Dictionary of National Biography, 1901 supplement/Prefatory Note


The Supplement to the 'Dictionary of National Biography' contains a thousand articles, of which more than two hundred represent accidental omissions from the previously published volumes. These overlooked memoirs belong to various epochs of mediæval and modern history; some of the more important fill gaps in colonial history to which recent events have directed attention.

But it is the main purpose of the Supplement to deal with distinguished persons who died at too late a date to be included in the original work. The principle of the undertaking excludes living people, and in the course of the fifteen years during which the publication, in alphabetical sequence, of the sixty-three quarterly volumes of the Dictionary was in progress, many men and women of eminence died after their due alphabetical place was reached, and the opportunity of commemorating them had for the time passed away. The Supplement contains nearly eight hundred memoirs of recently deceased persons, who, under the circumstances indicated, found no place in the previously published volumes.

Since the resolve to issue a Supplement to the Dictionary was first announced, more than four times as many names as actually appear in the supplementary volumes have been recommended to the Editor for notice. Every suggestion has been carefully considered, and, although the rejections have been numerous, the Editor hopes that he has not excluded any name about which information is likely to be sought in the future by serious students. Reputations that might reasonably be regarded as ephemeral have alone been consciously ignored. The right of a person to notice in the Dictionary has been held to depend on the probability that his career would be the object of intelligent inquiry on the part of an appreciable number of persons a generation or more hence.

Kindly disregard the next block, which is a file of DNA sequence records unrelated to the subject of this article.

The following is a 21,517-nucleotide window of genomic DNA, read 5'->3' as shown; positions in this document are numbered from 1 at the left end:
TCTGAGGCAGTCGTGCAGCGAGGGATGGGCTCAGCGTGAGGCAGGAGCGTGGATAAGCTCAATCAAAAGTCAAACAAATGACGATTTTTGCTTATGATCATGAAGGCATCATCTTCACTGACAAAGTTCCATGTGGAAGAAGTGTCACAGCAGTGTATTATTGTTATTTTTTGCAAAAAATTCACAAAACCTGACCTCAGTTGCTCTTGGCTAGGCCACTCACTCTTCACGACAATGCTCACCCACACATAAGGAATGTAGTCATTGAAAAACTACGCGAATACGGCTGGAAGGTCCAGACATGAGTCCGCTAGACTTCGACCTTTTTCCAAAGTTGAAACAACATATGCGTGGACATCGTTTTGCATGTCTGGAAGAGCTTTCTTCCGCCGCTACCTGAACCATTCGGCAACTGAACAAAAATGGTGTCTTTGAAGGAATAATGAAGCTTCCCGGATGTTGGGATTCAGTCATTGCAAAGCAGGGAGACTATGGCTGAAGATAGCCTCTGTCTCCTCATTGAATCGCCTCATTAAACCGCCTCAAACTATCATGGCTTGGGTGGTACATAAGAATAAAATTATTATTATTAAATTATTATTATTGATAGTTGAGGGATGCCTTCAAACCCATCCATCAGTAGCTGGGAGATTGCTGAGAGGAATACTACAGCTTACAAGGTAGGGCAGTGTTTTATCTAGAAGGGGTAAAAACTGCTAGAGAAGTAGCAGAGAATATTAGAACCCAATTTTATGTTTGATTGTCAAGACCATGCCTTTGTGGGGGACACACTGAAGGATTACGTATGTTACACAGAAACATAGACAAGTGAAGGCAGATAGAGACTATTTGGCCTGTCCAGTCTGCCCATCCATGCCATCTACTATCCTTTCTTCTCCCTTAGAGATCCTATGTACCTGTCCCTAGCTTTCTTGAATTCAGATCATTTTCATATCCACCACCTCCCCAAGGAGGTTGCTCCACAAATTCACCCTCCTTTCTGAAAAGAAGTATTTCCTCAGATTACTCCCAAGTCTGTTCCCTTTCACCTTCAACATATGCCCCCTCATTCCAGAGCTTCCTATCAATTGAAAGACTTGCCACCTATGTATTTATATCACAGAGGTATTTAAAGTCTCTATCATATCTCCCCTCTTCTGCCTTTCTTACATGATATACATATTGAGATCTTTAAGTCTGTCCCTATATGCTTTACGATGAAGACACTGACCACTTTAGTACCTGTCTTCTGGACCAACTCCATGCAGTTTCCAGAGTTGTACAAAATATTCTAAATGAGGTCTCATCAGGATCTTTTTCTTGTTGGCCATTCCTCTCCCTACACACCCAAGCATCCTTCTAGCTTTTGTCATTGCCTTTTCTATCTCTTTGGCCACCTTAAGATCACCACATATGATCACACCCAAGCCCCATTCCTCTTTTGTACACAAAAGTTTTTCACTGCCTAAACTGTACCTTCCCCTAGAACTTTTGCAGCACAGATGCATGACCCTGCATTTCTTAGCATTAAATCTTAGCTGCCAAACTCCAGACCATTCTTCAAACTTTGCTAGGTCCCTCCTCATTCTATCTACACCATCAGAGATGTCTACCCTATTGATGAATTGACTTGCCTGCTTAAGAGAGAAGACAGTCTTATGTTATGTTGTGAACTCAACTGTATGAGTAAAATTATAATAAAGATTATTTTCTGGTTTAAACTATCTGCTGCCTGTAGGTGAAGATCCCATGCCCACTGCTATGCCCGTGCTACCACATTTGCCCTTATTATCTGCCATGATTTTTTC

Owing mainly to the longer interval of time that has elapsed since the publication of the volumes of the Dictionary treating of the earlier portions of the alphabet, the supplementary names beginning with the earlier letters are exceptionally numerous. Half the supplementary names belong to the first five letters of the alphabet. The whole series of names is distributed in the three supplementary volumes thus: Volume I. Abbott—Childers; Volume II. Chippendale—Hoste; Volume III. How—Woodward.

It was originally intended that the Supplement to the Dictionary should bring the biographical record of British, Irish, and Colonial achievement to the extreme end of the nineteenth century, but the death of Queen Victoria on 22 Jan. 1901 rendered a slight modification of the plan inevitable. The Queen's death closed an important epoch in British history, and was from a national point of view a better defined historic landmark than the end of the century with which it almost synchronised. The scope of the Supplement was consequently extended so that the day of the Queen's death might become its furthest limit. Any person dying at a later date than the Queen was therefore disqualified for notice.[1] The memoir of the Queen is from the pen of the Editor.

The choice of Queen Victoria's last day of life as the chronological limit of the Supplement was warmly approved by Mr. George Smith, the projector and proprietor of the Dictionary. But, unhappily, while the supplementary volumes were still in preparation, the undertaking sustained the irreparable loss of his death (6 April 1901). In accordance with a generally expressed wish the Editor has prefixed a memoir of Mr. Smith to the first volume of the Supplement; but, in order to observe faithfully the chronological limit which was fixed in consultation with Mr. Smith, he has given it a prefatory position which is independent of the body of the work.

A portrait of Mr. Smith, to whose initiative and munificence the whole work is due, forms the frontispiece to the first volume of the Supplement: it is reproduced from a painting by Mr. G. F. Watts, R.A., which was executed in 1876.